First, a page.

In 2017 the documentary on Julian Schnabel came out and Jeff told me he really liked it at which point I asked him if we could do one on him, in the same style and I must say to my surprise he immediately said yes.

    What did you discover by spending time with him?

    I discovered a very different person. Much more cheerful, light-hearted and sympathetic than he had appeared to me and also very generous. My documentaries are very personal, they are based on people and not characters. I never go into filming with a preconceived idea because I really want to understand their business, their life the most private aspects of it.

    How much is captured reality in the documentary and how much is constructed?

    There is always some manipulation, that’s normal. Nobody reveals themselves fully in the presence of a camera of course, however, what comes out, even through the stories, is very real. For example, Jeff describes that for his art he draws a lot on his childhood memories. What he does is basically inspired by objects he had in his house, like the toy train he played with as a child rather than the dog made out of the inflatable balloons. They are childhood memories repurposed on a giant scale, so through his work, he tells truths, he reveals himself.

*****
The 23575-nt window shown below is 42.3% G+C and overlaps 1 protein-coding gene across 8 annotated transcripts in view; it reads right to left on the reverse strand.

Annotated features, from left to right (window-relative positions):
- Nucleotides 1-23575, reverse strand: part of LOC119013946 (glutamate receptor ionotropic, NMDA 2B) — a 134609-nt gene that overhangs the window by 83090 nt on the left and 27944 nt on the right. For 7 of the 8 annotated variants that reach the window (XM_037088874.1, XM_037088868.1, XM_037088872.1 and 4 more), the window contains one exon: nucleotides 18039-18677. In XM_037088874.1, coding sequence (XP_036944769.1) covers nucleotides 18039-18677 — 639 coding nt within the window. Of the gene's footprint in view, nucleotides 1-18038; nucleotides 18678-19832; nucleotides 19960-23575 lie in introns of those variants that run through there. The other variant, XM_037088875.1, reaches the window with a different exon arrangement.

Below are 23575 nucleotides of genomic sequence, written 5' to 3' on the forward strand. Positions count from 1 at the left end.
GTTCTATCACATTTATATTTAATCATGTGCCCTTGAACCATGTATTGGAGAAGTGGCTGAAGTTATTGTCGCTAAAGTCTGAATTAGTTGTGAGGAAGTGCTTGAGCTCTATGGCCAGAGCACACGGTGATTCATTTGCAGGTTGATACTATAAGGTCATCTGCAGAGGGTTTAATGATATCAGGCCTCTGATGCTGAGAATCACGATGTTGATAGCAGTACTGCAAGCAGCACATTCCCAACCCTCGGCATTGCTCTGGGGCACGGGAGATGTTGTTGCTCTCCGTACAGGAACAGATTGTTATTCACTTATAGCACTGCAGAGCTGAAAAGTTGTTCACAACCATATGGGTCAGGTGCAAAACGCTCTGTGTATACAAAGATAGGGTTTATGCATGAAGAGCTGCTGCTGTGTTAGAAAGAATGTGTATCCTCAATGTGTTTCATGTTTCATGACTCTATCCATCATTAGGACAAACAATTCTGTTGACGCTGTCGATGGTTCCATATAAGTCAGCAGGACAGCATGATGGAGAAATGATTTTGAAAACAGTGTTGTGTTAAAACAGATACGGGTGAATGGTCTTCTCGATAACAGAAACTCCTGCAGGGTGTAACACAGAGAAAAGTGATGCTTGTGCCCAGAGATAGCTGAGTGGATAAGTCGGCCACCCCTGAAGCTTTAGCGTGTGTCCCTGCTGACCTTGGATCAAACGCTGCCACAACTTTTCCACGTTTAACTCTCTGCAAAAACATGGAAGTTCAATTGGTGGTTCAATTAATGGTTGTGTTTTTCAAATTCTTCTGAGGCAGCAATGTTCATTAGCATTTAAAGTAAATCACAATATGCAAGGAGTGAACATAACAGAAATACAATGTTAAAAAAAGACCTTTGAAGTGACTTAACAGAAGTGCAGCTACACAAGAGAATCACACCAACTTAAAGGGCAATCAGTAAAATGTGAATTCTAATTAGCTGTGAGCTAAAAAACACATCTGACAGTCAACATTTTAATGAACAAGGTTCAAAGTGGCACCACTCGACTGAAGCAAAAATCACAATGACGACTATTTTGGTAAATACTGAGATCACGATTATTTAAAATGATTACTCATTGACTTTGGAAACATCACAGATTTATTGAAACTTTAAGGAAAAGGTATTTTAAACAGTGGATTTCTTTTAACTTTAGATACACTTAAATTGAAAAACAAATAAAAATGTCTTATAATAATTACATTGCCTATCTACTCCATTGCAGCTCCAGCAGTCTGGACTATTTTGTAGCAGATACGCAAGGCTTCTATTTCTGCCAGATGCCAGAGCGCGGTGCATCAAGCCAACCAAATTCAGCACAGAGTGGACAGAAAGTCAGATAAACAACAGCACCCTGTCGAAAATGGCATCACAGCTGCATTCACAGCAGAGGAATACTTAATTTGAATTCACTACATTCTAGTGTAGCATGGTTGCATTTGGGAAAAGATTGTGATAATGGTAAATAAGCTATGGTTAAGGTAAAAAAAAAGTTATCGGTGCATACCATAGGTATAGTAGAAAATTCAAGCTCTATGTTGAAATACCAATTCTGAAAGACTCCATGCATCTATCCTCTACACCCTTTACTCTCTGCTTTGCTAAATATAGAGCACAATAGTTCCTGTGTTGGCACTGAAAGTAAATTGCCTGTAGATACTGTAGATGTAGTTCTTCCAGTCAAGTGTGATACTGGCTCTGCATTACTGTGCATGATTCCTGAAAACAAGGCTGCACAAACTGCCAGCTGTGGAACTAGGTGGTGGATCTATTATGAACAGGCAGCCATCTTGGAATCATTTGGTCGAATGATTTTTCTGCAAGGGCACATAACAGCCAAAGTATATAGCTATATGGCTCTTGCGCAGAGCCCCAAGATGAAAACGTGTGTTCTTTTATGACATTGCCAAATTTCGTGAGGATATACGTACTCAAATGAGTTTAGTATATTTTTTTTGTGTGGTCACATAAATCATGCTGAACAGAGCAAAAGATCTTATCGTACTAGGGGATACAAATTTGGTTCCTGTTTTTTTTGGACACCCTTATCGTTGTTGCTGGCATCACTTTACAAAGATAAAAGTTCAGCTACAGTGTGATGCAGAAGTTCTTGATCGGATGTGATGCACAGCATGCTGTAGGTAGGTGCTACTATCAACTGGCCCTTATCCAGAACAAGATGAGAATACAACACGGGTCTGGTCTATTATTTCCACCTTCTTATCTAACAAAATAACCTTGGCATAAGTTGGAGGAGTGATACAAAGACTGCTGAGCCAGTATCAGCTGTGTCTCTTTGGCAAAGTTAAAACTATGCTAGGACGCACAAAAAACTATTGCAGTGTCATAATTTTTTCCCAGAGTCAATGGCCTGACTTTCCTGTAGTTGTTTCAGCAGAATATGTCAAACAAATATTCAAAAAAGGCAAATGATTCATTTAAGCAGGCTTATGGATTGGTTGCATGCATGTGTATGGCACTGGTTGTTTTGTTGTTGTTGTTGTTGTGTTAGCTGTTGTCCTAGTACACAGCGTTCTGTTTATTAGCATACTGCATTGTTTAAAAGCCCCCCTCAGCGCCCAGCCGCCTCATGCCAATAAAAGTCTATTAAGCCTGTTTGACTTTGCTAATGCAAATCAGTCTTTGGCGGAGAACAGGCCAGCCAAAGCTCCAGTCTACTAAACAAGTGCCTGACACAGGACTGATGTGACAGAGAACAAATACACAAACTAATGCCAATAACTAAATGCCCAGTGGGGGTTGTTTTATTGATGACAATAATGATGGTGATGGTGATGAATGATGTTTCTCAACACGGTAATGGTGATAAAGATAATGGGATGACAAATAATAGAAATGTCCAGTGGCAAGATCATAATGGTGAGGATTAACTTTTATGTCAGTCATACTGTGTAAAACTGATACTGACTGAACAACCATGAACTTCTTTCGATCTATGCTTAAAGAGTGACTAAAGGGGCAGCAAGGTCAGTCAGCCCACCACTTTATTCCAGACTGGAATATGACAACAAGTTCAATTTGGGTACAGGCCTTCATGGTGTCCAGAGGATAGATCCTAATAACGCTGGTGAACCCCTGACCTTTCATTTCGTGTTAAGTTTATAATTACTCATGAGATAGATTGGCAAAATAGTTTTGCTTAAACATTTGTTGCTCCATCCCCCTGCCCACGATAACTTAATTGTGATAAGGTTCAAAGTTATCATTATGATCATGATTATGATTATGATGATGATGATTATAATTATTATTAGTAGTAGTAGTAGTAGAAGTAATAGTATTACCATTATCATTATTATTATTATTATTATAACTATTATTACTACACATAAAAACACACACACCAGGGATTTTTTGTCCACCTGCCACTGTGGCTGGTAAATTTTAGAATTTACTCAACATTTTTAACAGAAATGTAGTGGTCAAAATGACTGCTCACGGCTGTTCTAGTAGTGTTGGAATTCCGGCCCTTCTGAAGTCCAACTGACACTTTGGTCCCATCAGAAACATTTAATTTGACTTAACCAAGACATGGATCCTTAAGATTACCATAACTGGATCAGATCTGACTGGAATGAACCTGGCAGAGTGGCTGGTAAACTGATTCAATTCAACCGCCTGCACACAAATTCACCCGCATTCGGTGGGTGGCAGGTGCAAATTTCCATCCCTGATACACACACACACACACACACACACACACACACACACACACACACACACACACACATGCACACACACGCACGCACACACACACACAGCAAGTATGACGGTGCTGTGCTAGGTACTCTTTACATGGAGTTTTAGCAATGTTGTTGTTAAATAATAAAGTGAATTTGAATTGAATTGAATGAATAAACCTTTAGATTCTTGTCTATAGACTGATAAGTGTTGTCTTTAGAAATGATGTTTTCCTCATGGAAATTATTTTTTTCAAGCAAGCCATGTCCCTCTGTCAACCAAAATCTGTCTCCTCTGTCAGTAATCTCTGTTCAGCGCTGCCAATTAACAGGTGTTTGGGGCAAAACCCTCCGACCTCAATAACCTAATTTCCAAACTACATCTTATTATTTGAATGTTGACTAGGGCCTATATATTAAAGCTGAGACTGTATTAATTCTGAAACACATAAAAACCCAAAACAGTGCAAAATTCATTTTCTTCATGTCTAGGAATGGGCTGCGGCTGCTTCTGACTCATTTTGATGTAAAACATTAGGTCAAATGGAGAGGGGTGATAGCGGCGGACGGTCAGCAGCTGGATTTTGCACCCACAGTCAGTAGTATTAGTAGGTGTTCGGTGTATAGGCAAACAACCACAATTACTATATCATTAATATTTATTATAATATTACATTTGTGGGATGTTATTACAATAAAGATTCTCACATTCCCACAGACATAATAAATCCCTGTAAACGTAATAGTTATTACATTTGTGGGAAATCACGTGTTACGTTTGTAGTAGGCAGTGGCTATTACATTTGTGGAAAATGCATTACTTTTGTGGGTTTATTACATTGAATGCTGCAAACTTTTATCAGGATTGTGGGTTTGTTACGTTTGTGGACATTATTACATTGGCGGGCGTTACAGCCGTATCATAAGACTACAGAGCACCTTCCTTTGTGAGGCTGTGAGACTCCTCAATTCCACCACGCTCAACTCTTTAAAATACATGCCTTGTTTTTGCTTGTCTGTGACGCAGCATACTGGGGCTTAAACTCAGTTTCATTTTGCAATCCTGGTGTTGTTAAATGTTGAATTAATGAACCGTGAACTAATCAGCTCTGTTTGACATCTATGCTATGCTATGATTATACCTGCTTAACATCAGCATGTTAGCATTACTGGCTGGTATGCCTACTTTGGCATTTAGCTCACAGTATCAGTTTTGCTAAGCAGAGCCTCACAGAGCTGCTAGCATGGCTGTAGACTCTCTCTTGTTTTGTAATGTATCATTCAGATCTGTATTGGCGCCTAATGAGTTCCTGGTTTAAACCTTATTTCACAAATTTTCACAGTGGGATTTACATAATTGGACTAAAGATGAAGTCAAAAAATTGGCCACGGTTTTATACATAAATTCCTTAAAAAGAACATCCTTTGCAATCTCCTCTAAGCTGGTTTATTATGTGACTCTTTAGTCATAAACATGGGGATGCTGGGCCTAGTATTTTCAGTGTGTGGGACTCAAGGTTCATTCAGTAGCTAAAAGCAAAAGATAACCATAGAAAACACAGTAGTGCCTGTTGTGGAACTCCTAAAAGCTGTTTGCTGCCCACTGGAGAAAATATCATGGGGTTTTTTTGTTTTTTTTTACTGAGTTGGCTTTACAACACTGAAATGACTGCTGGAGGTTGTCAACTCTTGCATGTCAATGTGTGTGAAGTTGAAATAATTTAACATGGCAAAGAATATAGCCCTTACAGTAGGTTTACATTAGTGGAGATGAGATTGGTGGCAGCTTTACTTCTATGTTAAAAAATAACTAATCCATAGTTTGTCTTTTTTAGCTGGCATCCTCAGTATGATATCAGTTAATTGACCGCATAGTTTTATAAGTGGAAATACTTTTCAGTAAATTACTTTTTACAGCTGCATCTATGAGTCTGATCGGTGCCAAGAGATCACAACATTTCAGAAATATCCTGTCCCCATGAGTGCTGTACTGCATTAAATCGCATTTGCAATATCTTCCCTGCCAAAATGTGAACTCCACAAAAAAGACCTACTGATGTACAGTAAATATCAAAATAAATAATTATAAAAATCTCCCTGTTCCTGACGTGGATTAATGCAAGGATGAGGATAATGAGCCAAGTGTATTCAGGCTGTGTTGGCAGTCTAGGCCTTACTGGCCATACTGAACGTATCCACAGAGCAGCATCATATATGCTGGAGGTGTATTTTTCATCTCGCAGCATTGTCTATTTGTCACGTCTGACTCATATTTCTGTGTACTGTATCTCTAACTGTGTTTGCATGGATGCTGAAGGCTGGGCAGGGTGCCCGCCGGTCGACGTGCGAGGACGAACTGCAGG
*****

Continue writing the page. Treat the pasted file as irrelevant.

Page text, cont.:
You also show the controversial “Made in Heaven” exhibit created with Ilona Staller

    The series of works with Staller was seen as something scandalous, provocative, and almost pornographic, while from his point of view, it was just showing naked bodies in an act of sex where there were no taboos. It was just something liberating, not unnatural at all.

    Staller is a major absence in this documentary.

    Because of personal problems between them, I could not interview her. I don’t think she wanted to be involved, and I frankly didn’t care about the gossipy side of the story. In the documentary, Jeff talks about his love affair with Staller, how he involved her in his work, and how they lost each other. Everything else about the affair is already out there. Just go to YouTube and you can find it all.